Social services said: “we can provide a home for your daughter, but not you.” Homeless women live in fear of having their kids removed

Am transcribing interviews atm – here’s an excerpt from one.

I’m posting this to show again that homeless mothers who ask councils for housing help feel that councils are always threatening to remove their children.

I doubt the well-appointed classes know this fear.

The woman in this interview is Marsha, 30. Her daughter is five. They live together in a single room in a Newham homelessness hostel.

Marsha said that social services told her that they could take her daughter while Marsha “sorted herself out.”

Marsha said that social services frightened her badly with that statement. The council wouldn’t tell her where her daughter might be placed:

“… [they said] it could be anywhere – she’ll just be with, you know, an authorised adult who is eligible to care for her until you sort yourself out.”

Marsha and her daughter in the one room in their hostel

So many of the homeless mothers I talk with live in fear that their council will remove their kids.

They believe that asking councils for housing help is a risk for that reason.

Forget the council’s “we’ll give your child back when you’ve sorted yourself out,” line.

Women worry that they’ll never see their kids again once they’ve been taken into care.

They also know that they’re a long way away from sorting themselves out – from finding housing that is decent, secure and affordable. The only way to secure such housing really is to suddenly come into money. Nobody holds out much hope for that.

Marsha and her daughter were sofa-surfing when Marsha approached the council for housing help.

Marsha was desperate. She was even more desperate when she thought the council might take her daughter. Such are the fears that homeless mothers must deal with as a matter of course.

Said Marsha:

“Social services is telling me – “oh, we can provide a home for your daughter, but not for you.”

“So I am scared. Social services literally said that to me when I first went to social services…I was literally going to Belgrave Court [a homelessness hostel in Newham].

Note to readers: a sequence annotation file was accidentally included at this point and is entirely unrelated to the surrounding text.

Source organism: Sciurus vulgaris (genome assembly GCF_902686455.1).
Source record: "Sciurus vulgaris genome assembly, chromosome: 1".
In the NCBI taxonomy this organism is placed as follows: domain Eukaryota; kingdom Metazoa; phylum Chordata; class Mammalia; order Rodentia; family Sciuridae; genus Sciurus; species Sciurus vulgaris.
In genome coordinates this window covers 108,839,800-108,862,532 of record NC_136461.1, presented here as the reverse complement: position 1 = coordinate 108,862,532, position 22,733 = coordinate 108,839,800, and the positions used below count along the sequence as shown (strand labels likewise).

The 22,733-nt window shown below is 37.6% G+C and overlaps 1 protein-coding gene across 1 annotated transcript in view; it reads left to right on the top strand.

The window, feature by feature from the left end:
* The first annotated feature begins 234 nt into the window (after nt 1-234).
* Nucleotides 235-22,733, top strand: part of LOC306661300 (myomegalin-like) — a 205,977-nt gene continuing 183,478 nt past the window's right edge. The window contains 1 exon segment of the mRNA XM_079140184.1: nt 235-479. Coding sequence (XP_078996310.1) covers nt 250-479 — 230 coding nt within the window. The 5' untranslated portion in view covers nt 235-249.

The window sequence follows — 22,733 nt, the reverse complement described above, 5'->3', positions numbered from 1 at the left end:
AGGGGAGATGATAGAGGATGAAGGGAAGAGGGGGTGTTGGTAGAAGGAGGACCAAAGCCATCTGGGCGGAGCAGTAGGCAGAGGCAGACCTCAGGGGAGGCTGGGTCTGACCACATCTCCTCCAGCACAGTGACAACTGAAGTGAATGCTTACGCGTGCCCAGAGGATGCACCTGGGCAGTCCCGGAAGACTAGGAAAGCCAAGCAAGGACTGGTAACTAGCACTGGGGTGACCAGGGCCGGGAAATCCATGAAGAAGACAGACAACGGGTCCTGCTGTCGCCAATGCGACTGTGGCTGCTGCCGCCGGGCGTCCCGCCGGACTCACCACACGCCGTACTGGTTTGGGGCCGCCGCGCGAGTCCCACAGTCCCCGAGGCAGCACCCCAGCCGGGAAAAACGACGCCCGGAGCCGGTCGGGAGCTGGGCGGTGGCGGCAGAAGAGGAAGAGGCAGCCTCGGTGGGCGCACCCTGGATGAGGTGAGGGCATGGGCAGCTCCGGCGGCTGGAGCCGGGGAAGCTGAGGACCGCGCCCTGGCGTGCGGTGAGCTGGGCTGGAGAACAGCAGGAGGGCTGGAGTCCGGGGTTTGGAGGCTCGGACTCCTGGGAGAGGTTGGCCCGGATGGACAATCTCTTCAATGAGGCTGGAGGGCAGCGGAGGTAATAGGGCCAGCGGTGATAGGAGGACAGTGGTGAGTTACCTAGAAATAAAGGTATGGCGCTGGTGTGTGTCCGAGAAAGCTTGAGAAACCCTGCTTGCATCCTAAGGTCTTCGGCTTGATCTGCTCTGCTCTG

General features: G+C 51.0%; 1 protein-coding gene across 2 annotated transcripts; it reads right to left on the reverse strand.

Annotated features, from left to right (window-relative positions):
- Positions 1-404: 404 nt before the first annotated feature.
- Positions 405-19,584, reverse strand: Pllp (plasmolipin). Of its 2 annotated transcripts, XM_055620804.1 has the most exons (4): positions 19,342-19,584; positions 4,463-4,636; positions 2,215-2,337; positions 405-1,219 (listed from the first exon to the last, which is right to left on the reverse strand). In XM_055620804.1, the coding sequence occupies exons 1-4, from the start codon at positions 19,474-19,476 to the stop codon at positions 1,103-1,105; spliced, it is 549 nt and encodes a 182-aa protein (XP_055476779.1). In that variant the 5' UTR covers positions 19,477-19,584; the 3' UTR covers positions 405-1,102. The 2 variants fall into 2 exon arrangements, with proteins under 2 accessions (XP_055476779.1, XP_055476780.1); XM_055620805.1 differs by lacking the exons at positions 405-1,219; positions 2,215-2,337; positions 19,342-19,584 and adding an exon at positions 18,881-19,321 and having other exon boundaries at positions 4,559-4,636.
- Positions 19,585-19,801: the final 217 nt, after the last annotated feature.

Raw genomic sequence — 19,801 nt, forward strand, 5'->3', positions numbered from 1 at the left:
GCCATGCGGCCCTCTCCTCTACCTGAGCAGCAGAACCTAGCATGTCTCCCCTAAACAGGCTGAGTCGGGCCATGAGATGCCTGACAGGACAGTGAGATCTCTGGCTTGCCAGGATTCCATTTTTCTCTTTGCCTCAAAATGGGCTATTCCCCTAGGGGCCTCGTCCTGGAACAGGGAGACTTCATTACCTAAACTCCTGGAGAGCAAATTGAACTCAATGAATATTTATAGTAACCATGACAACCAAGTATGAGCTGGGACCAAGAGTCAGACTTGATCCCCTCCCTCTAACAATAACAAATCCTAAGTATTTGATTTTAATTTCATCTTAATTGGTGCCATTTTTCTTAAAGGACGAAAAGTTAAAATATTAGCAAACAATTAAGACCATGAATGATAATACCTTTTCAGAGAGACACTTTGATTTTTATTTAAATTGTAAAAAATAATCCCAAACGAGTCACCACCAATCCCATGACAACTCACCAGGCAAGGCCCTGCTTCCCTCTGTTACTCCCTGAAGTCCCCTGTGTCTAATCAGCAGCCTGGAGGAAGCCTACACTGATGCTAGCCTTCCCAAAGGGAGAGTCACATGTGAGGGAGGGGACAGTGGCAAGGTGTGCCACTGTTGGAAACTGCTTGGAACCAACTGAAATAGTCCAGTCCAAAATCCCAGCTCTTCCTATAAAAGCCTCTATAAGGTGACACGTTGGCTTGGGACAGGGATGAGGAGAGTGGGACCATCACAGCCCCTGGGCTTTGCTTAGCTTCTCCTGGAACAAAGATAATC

“They said to me that what we can do is we take [your daughter] and we can look after her for you until you sort yourself out and then you can come back and get her.”

“I said if you take [my daughter], can you tell me where she’s going to be?”

“They said – oh no, it could be anywhere. She’ll just be with, you know, an authorised adult who is eligible to care for her until you sort yourself out.”

“I said – “it’s in my child’s best interests for her to be with me. I’m the only person that she knows.”

I’d ask Newham council for comment on this, except that the council has blacklisted me. Too bad for the council. I have a lot more on this story.

5 thoughts on “Social services said: “we can provide a home for your daughter, but not you.” Homeless women live in fear of having their kids removed

  1. You highlight a very real problem here Kate, in the world of future access to social support of any kind.
    Be it for housing, Universal Credit or whatever. The system deliberately restricting access to services. Either through direct refusal, or the psychological pressure not to engage with the system, in case something worse happens.
    Homeless women worried about keeping their children, and desperate Universal Credit claimants being fobbed-off with officially produced ‘Deflection Scripts.’

    • Yes. I’ve talked with a few women now who haven’t wanted to ask for discretionary housing payments for rent help from councils, for example, because they’ve been too worried about drawing council attention to their financial problems. That threat of social services getting involved looms large in many minds.

  2. Pingback: Homeless mothers: we feel the ever-present threat of social services and losing our kids. That’s how they keep people quiet | Kate Belgrave

Leave a Reply

Your email address will not be published. Required fields are marked *

This site uses Akismet to reduce spam. Learn how your comment data is processed.